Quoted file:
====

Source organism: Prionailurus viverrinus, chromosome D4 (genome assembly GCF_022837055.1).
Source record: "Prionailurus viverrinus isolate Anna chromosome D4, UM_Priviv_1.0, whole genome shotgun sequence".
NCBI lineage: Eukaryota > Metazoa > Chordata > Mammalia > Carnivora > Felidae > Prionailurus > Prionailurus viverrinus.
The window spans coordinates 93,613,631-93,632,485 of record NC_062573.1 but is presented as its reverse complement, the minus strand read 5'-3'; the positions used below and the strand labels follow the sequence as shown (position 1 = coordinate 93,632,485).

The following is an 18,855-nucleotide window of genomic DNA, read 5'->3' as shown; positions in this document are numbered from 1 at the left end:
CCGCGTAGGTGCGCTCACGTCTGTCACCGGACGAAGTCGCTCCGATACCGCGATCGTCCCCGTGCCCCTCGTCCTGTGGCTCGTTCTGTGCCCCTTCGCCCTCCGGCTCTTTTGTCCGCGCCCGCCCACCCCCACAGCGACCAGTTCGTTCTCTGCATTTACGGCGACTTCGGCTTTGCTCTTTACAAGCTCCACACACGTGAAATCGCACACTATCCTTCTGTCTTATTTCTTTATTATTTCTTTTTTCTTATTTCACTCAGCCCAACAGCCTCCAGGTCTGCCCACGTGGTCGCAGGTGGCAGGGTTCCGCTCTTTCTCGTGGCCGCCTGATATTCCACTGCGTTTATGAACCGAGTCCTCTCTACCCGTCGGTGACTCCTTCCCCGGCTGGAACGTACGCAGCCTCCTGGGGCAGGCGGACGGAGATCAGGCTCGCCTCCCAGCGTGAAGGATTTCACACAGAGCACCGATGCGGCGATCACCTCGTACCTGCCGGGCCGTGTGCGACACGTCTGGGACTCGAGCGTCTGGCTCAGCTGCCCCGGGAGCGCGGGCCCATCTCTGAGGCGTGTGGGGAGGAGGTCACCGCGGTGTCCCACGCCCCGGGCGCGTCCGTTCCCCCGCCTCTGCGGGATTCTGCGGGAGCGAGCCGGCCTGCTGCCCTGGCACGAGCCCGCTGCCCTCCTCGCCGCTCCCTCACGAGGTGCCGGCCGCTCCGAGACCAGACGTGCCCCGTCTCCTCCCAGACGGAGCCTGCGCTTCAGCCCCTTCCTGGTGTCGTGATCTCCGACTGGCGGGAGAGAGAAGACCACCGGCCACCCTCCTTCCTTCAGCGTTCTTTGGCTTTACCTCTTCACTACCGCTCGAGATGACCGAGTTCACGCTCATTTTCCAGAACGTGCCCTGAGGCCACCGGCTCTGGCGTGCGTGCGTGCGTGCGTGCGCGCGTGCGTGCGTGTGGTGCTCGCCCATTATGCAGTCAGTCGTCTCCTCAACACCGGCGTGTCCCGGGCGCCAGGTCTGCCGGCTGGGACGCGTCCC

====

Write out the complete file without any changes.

Source organism: Prionailurus viverrinus, chromosome D4 (genome assembly GCF_022837055.1).
Source record: "Prionailurus viverrinus isolate Anna chromosome D4, UM_Priviv_1.0, whole genome shotgun sequence".
NCBI lineage: Eukaryota > Metazoa > Chordata > Mammalia > Carnivora > Felidae > Prionailurus > Prionailurus viverrinus.
The window spans coordinates 93,613,631-93,632,485 of record NC_062573.1 but is presented as its reverse complement, the minus strand read 5'-3'; the positions used below and the strand labels follow the sequence as shown (position 1 = coordinate 93,632,485).

The following is an 18,855-nucleotide window of genomic DNA, read 5'->3' as shown; positions in this document are numbered from 1 at the left end:
CCGCGTAGGTGCGCTCACGTCTGTCACCGGACGAAGTCGCTCCGATACCGCGATCGTCCCCGTGCCCCTCGTCCTGTGGCTCGTTCTGTGCCCCTTCGCCCTCCGGCTCTTTTGTCCGCGCCCGCCCACCCCCACAGCGACCAGTTCGTTCTCTGCATTTACGGCGACTTCGGCTTTGCTCTTTACAAGCTCCACACACGTGAAATCGCACACTATCCTTCTGTCTTATTTCTTTATTATTTCTTTTTTCTTATTTCACTCAGCCCAACAGCCTCCAGGTCTGCCCACGTGGTCGCAGGTGGCAGGGTTCCGCTCTTTCTCGTGGCCGCCTGATATTCCACTGCGTTTATGAACCGAGTCCTCTCTACCCGTCGGTGACTCCTTCCCCGGCTGGAACGTACGCAGCCTCCTGGGGCAGGCGGACGGAGATCAGGCTCGCCTCCCAGCGTGAAGGATTTCACACAGAGCACCGATGCGGCGATCACCTCGTACCTGCCGGGCCGTGTGCGACACGTCTGGGACTCGAGCGTCTGGCTCAGCTGCCCCGGGAGCGCGGGCCCATCTCTGAGGCGTGTGGGGAGGAGGTCACCGCGGTGTCCCACGCCCCGGGCGCGTCCGTTCCCCCGCCTCTGCGGGATTCTGCGGGAGCGAGCCGGCCTGCTGCCCTGGCACGAGCCCGCTGCCCTCCTCGCCGCTCCCTCACGAGGTGCCGGCCGCTCCGAGACCAGACGTGCCCCGTCTCCTCCCAGACGGAGCCTGCGCTTCAGCCCCTTCCTGGTGTCGTGATCTCCGACTGGCGGGAGAGAGAAGACCACCGGCCACCCTCCTTCCTTCAGCGTTCTTTGGCTTTACCTCTTCACTACCGCTCGAGATGACCGAGTTCACGCTCATTTTCCAGAACGTGCCCTGAGGCCACCGGCTCTGGCGTGCGTGCGTGCGTGCGTGCGCGCGTGCGTGCGTGTGGTGCTCGCCCATTATGCAGTCAGTCGTCTCCTCAACACCGGCGTGTCCCGGGCGCCAGGTCTGCCGGCTGGGACGCGTCCC